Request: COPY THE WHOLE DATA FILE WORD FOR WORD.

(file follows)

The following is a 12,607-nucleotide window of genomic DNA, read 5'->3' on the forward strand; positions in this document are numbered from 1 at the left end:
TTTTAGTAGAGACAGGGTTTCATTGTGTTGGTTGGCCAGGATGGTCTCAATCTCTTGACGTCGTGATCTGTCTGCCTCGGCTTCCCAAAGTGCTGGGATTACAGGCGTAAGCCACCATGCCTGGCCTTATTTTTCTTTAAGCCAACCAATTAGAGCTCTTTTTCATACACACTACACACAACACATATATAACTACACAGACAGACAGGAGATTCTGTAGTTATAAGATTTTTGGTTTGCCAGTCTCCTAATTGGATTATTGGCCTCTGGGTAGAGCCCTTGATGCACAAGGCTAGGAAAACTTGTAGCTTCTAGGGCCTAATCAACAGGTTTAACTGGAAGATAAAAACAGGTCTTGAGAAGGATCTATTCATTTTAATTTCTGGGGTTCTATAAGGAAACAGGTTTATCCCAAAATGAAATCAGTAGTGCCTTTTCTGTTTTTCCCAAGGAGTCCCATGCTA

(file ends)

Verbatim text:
The following is a 12,607-nucleotide window of genomic DNA, read 5'->3' on the forward strand; positions in this document are numbered from 1 at the left end:
TTTTAGTAGAGACAGGGTTTCATTGTGTTGGTTGGCCAGGATGGTCTCAATCTCTTGACGTCGTGATCTGTCTGCCTCGGCTTCCCAAAGTGCTGGGATTACAGGCGTAAGCCACCATGCCTGGCCTTATTTTTCTTTAAGCCAACCAATTAGAGCTCTTTTTCATACACACTACACACAACACATATATAACTACACAGACAGACAGGAGATTCTGTAGTTATAAGATTTTTGGTTTGCCAGTCTCCTAATTGGATTATTGGCCTCTGGGTAGAGCCCTTGATGCACAAGGCTAGGAAAACTTGTAGCTTCTAGGGCCTAATCAACAGGTTTAACTGGAAGATAAAAACAGGTCTTGAGAAGGATCTATTCATTTTAATTTCTGGGGTTCTATAAGGAAACAGGTTTATCCCAAAATGAAATCAGTAGTGCCTTTTCTGTTTTTCCCAAGGAGTCCCATGCTA